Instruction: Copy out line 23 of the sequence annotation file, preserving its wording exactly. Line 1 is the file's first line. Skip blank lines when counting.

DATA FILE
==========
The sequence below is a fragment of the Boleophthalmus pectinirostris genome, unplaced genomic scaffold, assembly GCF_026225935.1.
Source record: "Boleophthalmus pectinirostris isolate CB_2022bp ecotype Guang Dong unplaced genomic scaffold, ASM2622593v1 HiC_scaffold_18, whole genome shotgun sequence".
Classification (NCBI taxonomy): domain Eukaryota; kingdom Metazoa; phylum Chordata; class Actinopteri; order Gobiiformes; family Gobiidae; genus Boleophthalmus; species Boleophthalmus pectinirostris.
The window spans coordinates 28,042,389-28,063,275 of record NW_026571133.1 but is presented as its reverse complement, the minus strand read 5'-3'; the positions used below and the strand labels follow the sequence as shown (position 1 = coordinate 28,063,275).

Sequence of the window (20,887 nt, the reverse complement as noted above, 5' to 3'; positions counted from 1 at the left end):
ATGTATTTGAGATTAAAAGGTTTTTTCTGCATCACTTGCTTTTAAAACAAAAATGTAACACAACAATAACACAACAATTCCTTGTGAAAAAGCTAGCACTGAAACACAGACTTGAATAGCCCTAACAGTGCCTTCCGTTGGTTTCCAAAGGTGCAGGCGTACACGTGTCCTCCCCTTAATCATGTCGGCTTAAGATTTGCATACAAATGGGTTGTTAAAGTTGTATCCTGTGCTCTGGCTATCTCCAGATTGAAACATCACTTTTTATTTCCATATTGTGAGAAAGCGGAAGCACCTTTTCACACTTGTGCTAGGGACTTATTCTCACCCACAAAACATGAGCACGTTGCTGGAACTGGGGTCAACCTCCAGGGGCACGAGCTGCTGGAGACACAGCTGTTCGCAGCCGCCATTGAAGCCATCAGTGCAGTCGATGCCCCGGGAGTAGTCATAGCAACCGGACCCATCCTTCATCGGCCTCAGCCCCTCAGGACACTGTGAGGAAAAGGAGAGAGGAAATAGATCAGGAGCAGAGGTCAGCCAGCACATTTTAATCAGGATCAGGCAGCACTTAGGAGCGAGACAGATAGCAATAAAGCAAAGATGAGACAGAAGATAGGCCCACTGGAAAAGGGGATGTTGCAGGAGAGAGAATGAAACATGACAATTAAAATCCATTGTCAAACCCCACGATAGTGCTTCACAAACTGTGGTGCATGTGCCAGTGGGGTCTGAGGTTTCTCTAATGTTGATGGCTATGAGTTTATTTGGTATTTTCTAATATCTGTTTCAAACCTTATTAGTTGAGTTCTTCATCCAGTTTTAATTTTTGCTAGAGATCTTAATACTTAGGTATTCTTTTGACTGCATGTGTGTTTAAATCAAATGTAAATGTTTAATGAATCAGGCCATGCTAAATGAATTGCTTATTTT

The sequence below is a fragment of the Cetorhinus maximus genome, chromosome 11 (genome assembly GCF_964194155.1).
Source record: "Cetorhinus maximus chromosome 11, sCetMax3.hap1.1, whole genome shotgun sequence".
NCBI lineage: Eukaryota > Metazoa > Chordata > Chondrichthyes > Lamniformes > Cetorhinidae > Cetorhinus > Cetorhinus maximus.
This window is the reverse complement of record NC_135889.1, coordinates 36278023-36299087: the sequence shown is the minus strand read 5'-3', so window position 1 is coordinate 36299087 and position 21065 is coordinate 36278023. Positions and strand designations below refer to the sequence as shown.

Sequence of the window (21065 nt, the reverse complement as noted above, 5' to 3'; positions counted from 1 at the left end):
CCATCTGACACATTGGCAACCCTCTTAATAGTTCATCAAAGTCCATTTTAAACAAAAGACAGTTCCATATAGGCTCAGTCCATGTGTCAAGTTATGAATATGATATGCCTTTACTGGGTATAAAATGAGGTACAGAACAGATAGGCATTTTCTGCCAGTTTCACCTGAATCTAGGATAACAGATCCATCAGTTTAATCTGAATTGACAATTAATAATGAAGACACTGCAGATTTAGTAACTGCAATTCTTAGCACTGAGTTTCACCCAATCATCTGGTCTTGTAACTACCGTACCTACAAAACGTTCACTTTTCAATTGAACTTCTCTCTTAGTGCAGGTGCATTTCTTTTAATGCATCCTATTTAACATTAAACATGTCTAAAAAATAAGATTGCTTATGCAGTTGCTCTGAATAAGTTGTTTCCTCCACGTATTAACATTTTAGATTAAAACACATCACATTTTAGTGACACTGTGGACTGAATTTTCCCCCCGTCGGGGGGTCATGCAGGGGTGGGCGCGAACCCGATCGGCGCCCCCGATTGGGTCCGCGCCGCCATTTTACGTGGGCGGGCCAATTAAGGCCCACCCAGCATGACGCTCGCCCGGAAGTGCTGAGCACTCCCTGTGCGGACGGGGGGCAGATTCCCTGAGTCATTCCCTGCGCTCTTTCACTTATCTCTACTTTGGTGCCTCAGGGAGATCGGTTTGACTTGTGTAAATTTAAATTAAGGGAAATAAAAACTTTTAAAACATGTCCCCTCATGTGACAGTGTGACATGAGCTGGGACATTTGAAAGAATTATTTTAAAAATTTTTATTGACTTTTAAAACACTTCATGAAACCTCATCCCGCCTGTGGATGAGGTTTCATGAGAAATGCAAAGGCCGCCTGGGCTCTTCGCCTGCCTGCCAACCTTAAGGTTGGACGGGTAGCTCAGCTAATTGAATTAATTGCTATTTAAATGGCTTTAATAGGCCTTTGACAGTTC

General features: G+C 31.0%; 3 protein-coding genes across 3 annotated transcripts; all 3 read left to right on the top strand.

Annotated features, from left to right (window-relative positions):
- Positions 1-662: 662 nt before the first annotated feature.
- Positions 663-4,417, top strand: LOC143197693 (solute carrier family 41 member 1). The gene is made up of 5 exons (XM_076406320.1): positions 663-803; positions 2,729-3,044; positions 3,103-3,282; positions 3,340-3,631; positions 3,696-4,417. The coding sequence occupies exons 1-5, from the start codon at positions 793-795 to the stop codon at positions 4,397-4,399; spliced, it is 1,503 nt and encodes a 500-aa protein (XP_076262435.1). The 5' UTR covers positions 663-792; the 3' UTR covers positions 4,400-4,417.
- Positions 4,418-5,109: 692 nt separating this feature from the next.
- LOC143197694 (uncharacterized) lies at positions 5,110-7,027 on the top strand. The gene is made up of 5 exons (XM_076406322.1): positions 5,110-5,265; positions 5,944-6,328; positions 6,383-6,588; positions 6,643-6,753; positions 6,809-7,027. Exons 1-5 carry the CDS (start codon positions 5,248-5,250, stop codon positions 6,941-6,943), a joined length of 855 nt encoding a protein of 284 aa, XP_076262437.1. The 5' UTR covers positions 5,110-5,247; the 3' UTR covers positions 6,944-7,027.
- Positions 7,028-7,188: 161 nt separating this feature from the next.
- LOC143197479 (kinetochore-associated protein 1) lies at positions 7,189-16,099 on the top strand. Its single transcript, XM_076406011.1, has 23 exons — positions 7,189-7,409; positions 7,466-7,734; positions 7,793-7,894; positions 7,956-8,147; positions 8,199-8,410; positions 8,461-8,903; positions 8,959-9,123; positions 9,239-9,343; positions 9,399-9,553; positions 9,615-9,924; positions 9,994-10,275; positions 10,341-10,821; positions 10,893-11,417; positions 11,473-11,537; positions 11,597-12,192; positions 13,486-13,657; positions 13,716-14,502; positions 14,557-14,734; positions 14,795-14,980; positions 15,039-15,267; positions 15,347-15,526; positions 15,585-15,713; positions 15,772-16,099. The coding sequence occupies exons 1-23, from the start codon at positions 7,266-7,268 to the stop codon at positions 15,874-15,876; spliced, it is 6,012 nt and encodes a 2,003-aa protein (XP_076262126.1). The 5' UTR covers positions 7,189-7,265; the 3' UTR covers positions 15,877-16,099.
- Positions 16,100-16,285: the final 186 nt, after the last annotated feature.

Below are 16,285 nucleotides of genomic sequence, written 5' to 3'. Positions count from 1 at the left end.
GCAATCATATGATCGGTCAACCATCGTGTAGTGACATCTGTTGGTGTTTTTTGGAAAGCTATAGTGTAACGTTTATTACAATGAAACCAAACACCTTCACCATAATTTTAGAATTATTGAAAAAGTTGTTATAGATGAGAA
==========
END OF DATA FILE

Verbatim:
GCAATCATATGATCGGTCAACCATCGTGTAGTGACATCTGTTGGTGTTTTTTGGAAAGCTATAGTGTAACGTTTATTACAATGAAACCAAACACCTTCACCATAATTTTAGAATTATTGAAAAAGTTGTTATAGATGAGAA